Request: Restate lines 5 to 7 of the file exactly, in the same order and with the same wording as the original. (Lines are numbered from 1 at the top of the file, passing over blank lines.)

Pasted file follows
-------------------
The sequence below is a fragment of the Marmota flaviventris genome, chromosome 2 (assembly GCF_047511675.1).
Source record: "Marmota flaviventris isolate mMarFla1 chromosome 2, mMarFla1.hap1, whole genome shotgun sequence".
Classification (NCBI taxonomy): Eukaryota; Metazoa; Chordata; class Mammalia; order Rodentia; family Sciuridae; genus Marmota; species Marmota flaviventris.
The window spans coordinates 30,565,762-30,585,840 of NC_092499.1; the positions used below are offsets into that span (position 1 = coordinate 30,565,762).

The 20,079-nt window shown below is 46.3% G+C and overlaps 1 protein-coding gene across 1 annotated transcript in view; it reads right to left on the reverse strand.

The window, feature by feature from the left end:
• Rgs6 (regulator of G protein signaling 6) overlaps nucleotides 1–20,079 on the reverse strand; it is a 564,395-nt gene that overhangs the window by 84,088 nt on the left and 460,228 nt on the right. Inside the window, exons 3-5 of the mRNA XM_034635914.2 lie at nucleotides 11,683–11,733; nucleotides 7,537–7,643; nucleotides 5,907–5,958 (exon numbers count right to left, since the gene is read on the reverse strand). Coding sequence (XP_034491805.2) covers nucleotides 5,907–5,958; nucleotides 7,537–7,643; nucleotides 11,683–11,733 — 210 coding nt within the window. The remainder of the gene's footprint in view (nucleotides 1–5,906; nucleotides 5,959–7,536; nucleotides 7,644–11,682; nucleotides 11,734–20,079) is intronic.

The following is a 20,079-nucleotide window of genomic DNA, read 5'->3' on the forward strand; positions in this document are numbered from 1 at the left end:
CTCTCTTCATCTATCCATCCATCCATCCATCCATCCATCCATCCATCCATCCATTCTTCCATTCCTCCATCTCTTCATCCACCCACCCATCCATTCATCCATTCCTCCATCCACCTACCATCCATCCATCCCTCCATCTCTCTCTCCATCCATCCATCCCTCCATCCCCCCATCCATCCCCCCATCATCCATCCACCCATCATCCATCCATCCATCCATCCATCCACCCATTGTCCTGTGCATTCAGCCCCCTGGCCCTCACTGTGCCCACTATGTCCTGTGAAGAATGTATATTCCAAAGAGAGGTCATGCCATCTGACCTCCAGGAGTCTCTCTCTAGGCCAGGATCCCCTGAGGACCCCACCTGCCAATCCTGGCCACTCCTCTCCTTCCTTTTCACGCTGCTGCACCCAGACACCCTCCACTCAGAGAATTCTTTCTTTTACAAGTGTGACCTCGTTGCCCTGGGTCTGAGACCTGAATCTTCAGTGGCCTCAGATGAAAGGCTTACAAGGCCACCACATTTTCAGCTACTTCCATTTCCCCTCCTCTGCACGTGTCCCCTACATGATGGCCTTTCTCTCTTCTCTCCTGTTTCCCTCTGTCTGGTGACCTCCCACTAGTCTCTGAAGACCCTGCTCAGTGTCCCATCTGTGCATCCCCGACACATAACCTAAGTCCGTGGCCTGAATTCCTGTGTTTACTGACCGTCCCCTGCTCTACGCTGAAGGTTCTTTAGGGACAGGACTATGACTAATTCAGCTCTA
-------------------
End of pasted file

The 20,079-nt window shown below is 46.3% G+C and overlaps 1 protein-coding gene across 1 annotated transcript in view; it reads right to left on the reverse strand.

The window, feature by feature from the left end:
• Rgs6 (regulator of G protein signaling 6) overlaps nucleotides 1–20,079 on the reverse strand; it is a 564,395-nt gene that overhangs the window by 84,088 nt on the left and 460,228 nt on the right. Inside the window, exons 3-5 of the mRNA XM_034635914.2 lie at nucleotides 11,683–11,733; nucleotides 7,537–7,643; nucleotides 5,907–5,958 (exon numbers count right to left, since the gene is read on the reverse strand). Coding sequence (XP_034491805.2) covers nucleotides 5,907–5,958; nucleotides 7,537–7,643; nucleotides 11,683–11,733 — 210 coding nt within the window. The remainder of the gene's footprint in view (nucleotides 1–5,906; nucleotides 5,959–7,536; nucleotides 7,644–11,682; nucleotides 11,734–20,079) is intronic.